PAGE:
EDIT : To paraphrase quesiton - at what point do I switch from varchar to text and back?

A little background on the question. Let's say we have sales_orders table and we want to be able to keep a note field on the order with customer's or sales reps comments. It needs to be searchable LIKE "%goldfinger's gun%" We know we are not going to have "War & Peace" stored in the field, but at same time it should be big enough to handle a sentence or two.

So which option is:

  • faster for reads?
  • better at storing data?
  • better for full text searching?
  • indexing?

Assume MySQL(InnoDB) or PostgreSQL use case

2 Answers 2


Summary: VARCHAR and TEXT are identical for reading, storing, FULLTEXT, and virtually everything else. Some INDEX/SELECT differences are noted below.

MariaDB and MySQL are (I'm pretty sure) the same as each other in this area.

Some reason for 765? What CHARACTER SET are you using? (Ascii versus utf8 -- there could be differences.)

For "small" VARCHARs (up to 512?), there is a minor advantage over TEXT: When a query need to create a tmp table, small VARCHARs let it be done with MEMORY. TEXT forces MyISAM for the tmp table. This is likely to impact the speed of some queries (MEMORY is faster).

TEXT cannot have an ordinary INDEX; small VARCHARs can. (I am not sure about 765; try CREATE TABLE; it will spit at you if that is too big.)

You can use a "prefix" index, such as INDEX (foo(55)), but it would be useless for your LIKEs, and often useless for any other purpose.

UUIDs should be packed into BINARY(16), similar to what was mentioned for Postgres. 16 is smaller, hence more efficient.

LIKE '%foo%' works the same for VARCHAR and TEXT. Same speed, same syntax, etc. The leading wildcard makes the use of an INDEX impossible, thereby disallowing any index optimization.

FULLTEXT indexes work on VARCHAR and TEXT, in MyISAM and (as of ~5.6.4) in InnoDB. But FULLTEXT is word oriented and has a number of caveats. Furthermore the caveats are different between MyISAM and InnoDB.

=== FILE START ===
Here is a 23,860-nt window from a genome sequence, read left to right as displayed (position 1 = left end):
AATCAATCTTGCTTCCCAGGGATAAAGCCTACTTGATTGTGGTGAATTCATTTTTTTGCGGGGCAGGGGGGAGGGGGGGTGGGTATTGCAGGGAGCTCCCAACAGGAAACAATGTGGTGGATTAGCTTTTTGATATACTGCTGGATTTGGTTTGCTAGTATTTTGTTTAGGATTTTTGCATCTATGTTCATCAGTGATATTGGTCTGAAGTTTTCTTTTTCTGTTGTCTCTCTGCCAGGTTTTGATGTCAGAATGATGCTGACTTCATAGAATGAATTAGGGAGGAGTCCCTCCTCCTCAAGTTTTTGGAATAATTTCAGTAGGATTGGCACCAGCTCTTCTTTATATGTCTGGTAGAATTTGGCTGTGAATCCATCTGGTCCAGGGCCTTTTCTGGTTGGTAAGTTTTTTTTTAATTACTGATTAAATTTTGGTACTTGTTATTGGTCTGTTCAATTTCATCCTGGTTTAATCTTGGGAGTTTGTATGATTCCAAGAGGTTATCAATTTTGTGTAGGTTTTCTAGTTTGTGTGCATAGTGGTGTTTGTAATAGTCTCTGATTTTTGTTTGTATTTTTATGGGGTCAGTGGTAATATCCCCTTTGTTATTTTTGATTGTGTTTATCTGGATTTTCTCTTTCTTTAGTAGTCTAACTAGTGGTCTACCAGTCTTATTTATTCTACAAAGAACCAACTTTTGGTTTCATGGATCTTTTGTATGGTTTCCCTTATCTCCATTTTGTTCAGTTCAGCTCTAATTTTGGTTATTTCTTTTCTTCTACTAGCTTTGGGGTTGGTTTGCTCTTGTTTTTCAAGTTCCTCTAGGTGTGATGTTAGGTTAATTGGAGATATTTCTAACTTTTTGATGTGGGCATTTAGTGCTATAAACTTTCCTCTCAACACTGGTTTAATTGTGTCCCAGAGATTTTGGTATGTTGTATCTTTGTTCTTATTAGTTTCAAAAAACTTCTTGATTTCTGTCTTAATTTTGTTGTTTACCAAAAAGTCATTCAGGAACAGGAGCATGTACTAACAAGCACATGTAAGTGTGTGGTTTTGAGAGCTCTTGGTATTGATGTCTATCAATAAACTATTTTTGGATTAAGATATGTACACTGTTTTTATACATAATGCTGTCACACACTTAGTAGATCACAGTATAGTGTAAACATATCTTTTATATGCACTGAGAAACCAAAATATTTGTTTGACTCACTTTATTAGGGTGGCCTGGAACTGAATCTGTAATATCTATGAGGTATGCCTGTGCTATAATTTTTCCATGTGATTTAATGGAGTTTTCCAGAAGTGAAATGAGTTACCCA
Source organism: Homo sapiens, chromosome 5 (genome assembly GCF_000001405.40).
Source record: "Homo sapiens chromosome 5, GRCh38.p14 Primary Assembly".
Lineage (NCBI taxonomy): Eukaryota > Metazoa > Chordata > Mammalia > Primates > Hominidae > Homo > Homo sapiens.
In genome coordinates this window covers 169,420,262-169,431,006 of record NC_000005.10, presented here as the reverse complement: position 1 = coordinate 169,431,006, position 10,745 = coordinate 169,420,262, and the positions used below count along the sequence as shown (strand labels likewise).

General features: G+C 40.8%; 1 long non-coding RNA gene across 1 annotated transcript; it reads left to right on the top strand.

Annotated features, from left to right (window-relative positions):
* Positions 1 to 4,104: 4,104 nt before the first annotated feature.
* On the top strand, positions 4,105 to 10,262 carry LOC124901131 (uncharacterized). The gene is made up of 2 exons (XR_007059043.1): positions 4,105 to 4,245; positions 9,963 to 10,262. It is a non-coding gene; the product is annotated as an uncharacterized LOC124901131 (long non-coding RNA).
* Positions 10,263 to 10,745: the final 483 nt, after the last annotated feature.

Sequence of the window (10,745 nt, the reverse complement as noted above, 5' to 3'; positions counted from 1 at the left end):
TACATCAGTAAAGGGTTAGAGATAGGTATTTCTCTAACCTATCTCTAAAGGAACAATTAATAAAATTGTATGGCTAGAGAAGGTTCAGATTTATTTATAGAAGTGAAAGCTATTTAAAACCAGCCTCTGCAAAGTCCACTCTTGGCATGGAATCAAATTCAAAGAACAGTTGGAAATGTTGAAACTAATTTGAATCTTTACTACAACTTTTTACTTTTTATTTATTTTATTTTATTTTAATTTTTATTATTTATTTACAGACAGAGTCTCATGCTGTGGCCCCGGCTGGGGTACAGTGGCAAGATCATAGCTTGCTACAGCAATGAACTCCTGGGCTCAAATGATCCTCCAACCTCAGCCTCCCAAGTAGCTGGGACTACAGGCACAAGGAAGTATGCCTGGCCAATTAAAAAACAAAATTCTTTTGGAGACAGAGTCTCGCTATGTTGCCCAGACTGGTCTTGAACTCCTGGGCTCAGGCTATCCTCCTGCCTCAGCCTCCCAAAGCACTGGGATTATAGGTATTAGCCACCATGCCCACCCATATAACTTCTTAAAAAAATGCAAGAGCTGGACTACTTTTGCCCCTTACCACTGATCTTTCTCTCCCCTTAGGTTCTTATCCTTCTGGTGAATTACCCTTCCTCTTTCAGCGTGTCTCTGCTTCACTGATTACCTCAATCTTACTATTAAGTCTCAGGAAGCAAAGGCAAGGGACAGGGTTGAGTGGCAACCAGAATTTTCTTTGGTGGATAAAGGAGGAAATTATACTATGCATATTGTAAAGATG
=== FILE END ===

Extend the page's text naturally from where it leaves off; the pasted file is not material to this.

• 1
    765 - just wanted a number in a grey zone, not quite big enough for text, not quote small enough that it is obviously varchar. - your comment about 512 addresses that perfectly. To clarify - I'm using utf-8 and InnoDB (technically XtraDB)
    – konung
    Commented Mar 6, 2015 at 17:48
  • utf8 cutoff is VARCHAR(255) because it assumes up to 3 bytes per character. (utf8mb4: VARCHAR(191))
    – Rick James
    Commented Dec 19, 2015 at 1:10

As far as Postgres is concerned, there is no difference in performance. And there is no length modifier for text to begin with, just (optionally) for varchar.

Unless you need to enforce a certain length, just use text or varchar.

To support pattern matching with LIKE, I suggest a trigram index. Details:

There is also full-text-search with its own set of operators, building on dictionaries. Here's an overview of pattern-matching options in Postgres:

  • Thank you for both links. Do you know if there is difference in mysql or mariadb?
    – konung
    Commented Mar 5, 2015 at 21:55
  • The trigram index is totally Postgres specific. As is the information concerning data types. There are other regulars here who are more competent with MySQL than me. I'll leave that part to them. Commented Mar 5, 2015 at 21:58
  • I think that PostgreSQL is far beyond these RDBMs perversions. Commented Jun 9, 2021 at 12:44

Your Answer

By clicking “Post Your Answer”, you agree to our terms of service and acknowledge you have read our privacy policy.

Not the answer you're looking for? Browse other questions tagged or ask your own question.